In the South of France, where the French and Italian borders meet at the sea, there is a town called Menton. It was here that in 2006 Chef Mauro Colagreco opened a restaurant named Mirazur. The spectacular setting of where Mirazur is located adds charm and warmth to the cuisine Colagreco prepares—a menu, using ingredients taken from the restaurant’s backyard and surrounding markets. Today, the establishment is known as the number one best restaurant in the world, according to the renown list by The World’s 50 Best Restaurants.
For Whitewaller Riviera 2019, we spoke with Colagreco about his life leading up to Mirazur, what’s special to him about the location and menu, and how he spends his time in the French Riviera.
WHITEWALL: Tell us a bit about your culinary background that led you to Mirazur, working in destinations like Buenos Aires and Paris.
MAURO COLAGRECO: It’s quite unusual… I decided that I wanted to cook when I was 20 years old, which is considered a late beginning in the industry. Sometimes a crisis can be dangerous, but sometimes it’s a blessing and leads to a great opportunity! In fact, when I had to decide what I first wanted to do as a job, I was confused. I couldn’t find my way. I tried to follow in my dad’s footsteps as an accountant, but as with every job, you must find passion in what you do. And this wasn’t the case here. I also tried to pursue a literary career, but that wasn’t for me either.
It was my sister who reminded me of the pleasure and happiness I used to feel when I was a child, when I used to cook with my grandmother. That memory turned out to be a real journey back to rediscovering myself and my true passion. Cooking is what I am. I could not be anything else.
I first arrived in France in 2001. I went to culinary school in La Rochelle. I was very lucky to get my first internship with triple starred Bernard Loiseau in Burgundy, who offered me a full-time position to work for him after a few months, and it went on from there!
WW: Tell us a bit about the unique setting in which Mirazur is hosted in—Menton, between the mountains and the sea, in a 1930s building with stunning views.
MC: I think Menton is a very unique place. Mirazur is set on the Italian-French border, and we use ingredients from local markets on both sides, which give a fantastic selection of fresh produce. Behind us we have mountains and in front of us is the Mediterranean Sea. Our cuisine is about that—no borders. About capturing the best products of each culture, which I think is why I was so drawn to Menton.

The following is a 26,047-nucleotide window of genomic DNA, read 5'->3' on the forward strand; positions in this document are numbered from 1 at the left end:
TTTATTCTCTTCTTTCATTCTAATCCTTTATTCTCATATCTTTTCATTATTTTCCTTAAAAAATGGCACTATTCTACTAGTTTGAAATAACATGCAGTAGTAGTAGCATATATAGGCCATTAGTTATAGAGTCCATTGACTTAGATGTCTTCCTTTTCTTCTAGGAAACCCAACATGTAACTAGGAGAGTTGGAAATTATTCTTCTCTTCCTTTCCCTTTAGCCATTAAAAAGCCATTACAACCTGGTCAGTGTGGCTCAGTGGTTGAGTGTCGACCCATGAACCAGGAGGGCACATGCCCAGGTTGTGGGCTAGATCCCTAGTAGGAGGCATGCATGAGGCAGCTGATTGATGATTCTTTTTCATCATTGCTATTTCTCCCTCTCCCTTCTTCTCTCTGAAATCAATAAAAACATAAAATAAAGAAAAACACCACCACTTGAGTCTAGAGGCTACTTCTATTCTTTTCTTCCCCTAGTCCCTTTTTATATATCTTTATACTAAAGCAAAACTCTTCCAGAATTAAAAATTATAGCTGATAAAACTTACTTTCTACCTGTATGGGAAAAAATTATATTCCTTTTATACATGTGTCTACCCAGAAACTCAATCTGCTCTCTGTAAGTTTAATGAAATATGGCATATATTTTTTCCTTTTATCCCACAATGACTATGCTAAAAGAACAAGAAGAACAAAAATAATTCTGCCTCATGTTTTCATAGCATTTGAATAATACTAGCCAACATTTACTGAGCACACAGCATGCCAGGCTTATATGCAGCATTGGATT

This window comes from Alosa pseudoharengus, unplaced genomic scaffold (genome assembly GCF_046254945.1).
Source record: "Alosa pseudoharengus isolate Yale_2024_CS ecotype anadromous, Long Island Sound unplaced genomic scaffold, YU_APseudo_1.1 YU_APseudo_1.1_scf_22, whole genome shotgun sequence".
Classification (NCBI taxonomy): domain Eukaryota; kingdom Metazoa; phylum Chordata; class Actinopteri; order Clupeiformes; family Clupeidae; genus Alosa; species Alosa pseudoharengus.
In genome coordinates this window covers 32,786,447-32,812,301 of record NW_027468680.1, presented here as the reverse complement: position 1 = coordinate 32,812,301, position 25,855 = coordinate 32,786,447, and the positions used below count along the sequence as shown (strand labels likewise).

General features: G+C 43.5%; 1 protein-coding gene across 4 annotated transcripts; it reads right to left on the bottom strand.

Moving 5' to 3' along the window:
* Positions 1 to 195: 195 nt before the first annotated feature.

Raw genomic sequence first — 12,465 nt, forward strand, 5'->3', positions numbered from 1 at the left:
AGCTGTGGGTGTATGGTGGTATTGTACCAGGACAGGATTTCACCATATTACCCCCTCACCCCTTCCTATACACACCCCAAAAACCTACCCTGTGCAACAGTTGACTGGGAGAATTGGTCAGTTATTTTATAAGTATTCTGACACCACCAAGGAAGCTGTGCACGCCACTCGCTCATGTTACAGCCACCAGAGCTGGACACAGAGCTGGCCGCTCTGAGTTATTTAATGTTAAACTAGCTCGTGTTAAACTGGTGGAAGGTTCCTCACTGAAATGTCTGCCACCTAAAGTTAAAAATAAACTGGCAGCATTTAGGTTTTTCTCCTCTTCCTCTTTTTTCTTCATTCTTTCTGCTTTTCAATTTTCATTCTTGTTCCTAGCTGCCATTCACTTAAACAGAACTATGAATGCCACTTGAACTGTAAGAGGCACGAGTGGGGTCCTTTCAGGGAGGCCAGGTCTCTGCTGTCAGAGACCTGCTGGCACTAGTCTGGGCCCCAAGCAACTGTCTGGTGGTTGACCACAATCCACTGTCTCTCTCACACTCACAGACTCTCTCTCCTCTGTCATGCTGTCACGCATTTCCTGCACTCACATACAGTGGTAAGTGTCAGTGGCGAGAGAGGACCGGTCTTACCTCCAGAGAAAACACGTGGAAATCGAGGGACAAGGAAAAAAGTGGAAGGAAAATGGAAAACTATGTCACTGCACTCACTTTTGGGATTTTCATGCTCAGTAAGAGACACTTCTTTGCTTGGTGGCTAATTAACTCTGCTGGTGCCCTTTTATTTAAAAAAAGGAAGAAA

WW: Can you tell us a bit about working with local ingredients, from both the Ligurian coast on the Italian side and the Côte d’Azur on the French side?
MC: Due to the restaurant’s location on the border of France and Italy, I have access to abundant produce from Italy, namely green beans from Ventimiglia market, gamberonis from San Remo, and asparagus from Albenga. From France, I buy cherries from Gorbio, great goat’s cheese, Menton lemons, and fish from a master fisherman.
At Mirazur we also have our own gardens. I grow a large variety of herbs and many citrus trees including the famous local lemon called Citron de Menton. The vegetable garden where I grow my vegetables is only a few hundred yards from the restaurant, next to my own house. We collect fresh herbs, vegetables, fruits, and flowers daily.
WW: What do you feel placed Mirazur at the #1 Worlds 50 Best spot this year?
MC: It’s incredible, we are so happy. This recognition from my esteemed colleagues and peers is a great honor. It recognizes the trajectory of my life from Argentina to the Riviera that welcomed me so warmly 19 years ago. I am overjoyed to bring this award back to France. I am from so many influences but above everything, I am a cook and I love to cook. My food is just from my heart, and I love to share it with my guests.
WW: What is one dish on the menu that you feel a newcomer must try?
MC: It’s difficult to pick out specific favorites as I cook food that I love to eat. I’m very fond of Bordighera squid, bagna cauda sauce, oysters and pears, the forest, Naranjo en flor… the list could go on! These are some classic dishes from Mirazur.
WW: Where do you like to go in the South of France to eat, drink, relax, or see art?
MC: Nice is the closest airport and has good places to eat, drink and relax. I like brunch at Negresco. The hotel is beautiful and houses lots of art including Sosno, Dalí, and Moretti. For more fine dining, I like Flaveur—a double Michelin starred restaurant from the Torteaux brothers. There is a good market, Cours Saleya, with lots of colorful stands. It has a real Mediterranean flavor. I always buy fresh flowers and seasonal fruit and vegetables [there]. The restaurant La Merenda, close to the market, for delicious local niçoise food!